New Posts  All Forums:Forum Nav:

Smoking fish

post #1 of 11
Thread Starter 
I have a great recipe for a fish "pie/bake" but it requires smoked cod or haddock, I would love any suggestions on how to smoke my own fish. I am not able to buy it ready smoked where I live.

Gear mentioned in this thread:

post #2 of 11
Smoking fish is fairly easy and very rewarding. You can break it down into three steps, if you like. In order they are: Brining; Forming a pellicle; and, Smoking.

Brining helps prevent the fish from drying out during the smoking process. It also does double duty as a way of partly seasoning the fish. A typical fish brine is mostly salt, sugar and seasonings. "Cures" aren't very common, and neither is a lot of acid. Because of the cell structure, you're usually better off brining fish in a stronger brine for a shorter period, than a weaker brine for a longer -- as you might use for chicken or pork.

There are thousands (if not more) recipes for pre-smoking fish brine on the internet. Just use the obvious terms and google will find hundreds of them for you. In the meantime, here's something very basic you might want to use the first couple of times.

A BASIC RECIPE AND TECHNIQUE FOR SMOKING FISH

Ingredients:
Fish
Brine (recipe follows)
Dry rub, if desired.

BRINE

Ingredients:
1 onion
6 cloves garlic
1 gal water
2 cups table salt (non-iodized)
1-1/4 cup brown sugar, or 1 cup sugar and 1/4 cup molasses
2 tsp white pepper
1 lemon

Technique:
Prepare the brine by cutting the onion into eight pieces. Smash the garlic cloves.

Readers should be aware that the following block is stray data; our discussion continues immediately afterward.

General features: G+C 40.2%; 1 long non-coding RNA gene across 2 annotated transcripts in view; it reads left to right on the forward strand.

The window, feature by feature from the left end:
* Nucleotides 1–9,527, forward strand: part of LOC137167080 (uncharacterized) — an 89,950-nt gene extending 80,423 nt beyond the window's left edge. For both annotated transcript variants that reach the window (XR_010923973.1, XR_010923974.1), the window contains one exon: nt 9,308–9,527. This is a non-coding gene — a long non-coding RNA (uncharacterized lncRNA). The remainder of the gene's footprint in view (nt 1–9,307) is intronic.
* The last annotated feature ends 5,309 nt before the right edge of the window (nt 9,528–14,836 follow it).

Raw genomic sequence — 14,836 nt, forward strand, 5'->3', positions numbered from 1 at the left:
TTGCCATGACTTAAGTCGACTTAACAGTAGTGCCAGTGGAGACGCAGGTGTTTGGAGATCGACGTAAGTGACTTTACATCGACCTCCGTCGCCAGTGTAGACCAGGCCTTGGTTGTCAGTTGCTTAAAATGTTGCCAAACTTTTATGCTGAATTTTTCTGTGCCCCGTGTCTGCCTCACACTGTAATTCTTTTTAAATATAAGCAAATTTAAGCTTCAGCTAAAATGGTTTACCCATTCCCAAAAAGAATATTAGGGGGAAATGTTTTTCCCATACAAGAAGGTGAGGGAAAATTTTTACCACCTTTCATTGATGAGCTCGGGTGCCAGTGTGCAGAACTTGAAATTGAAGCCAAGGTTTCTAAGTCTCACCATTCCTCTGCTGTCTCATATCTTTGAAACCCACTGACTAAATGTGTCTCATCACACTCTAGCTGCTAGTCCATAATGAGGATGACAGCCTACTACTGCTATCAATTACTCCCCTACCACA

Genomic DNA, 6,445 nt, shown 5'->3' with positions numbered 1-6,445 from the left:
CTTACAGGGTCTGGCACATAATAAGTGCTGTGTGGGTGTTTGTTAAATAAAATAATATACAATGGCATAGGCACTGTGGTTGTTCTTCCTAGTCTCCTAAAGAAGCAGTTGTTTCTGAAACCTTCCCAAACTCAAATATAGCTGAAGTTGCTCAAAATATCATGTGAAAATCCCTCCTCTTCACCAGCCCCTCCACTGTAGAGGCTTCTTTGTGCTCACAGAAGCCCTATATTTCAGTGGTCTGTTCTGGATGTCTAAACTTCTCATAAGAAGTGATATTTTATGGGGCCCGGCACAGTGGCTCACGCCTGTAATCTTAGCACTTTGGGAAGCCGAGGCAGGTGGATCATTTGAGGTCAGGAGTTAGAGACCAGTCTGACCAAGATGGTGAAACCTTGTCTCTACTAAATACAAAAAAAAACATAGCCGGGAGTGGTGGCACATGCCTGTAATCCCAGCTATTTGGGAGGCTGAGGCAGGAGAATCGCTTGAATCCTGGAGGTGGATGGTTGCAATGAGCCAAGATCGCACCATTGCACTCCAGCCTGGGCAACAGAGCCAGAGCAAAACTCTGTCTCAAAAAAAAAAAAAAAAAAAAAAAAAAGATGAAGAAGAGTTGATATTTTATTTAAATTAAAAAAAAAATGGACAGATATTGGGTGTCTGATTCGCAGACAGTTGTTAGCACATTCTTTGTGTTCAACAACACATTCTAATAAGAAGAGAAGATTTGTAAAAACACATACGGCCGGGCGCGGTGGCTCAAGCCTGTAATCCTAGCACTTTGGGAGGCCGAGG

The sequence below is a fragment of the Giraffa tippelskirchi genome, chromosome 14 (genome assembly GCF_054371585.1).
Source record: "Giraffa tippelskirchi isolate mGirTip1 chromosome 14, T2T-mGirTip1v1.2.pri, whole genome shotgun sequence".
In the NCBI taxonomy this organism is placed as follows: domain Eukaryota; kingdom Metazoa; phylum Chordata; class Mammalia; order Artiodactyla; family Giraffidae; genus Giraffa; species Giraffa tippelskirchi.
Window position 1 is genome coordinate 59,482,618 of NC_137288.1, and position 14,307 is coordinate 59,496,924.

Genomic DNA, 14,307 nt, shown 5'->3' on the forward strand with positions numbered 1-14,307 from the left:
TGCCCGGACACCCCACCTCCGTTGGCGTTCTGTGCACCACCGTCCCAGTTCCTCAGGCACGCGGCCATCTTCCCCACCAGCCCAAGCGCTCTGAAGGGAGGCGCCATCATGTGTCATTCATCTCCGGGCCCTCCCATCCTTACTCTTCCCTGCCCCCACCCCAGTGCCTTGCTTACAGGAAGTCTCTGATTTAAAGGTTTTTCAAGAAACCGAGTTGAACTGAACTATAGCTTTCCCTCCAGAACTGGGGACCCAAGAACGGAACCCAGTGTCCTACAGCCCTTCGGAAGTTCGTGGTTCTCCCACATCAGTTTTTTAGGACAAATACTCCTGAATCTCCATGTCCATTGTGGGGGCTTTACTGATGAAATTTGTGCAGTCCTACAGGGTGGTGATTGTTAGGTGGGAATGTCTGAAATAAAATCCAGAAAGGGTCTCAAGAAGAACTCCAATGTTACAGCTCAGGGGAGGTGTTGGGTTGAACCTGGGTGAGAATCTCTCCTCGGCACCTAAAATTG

Combine the onion, garlic, water, salt, sugar, and pepper in a kettle, and heat to the point where the salt and sugar completely dissolve, and to begin the process of infusing the brine with the other flavors. More simply, bring to a boil, reduce to a simmer, and hold at the simmer for five to ten minutes. While the brine heats, slice the lemon into 5 or 6 slices.

Remove the brine from the heat, and add the lemon slices. Allow to cool completely. The cooling time will complete the infusion.

Meanwhile cut the fish into serving size fillets. (In your case, you'll want to size them for convenient handling -- 6 oz ought to be about right -- you'll be breaking them down later for the pie). It's important to keep your pieces and/or portions fairly consistently sized.

Put the fish in a glass, plastic or ceramic container, and cover with brine so it is completely immersed. Alternatively, you can use a large plastic bag. (You can use stainless steel, but only if you absolutely must. Under no circumstances use any other type of metal.) You may include some or all of the onions, garlic and lemon slices if you wish. Most of their flavor is already in the brine, but "it couldn't hurt."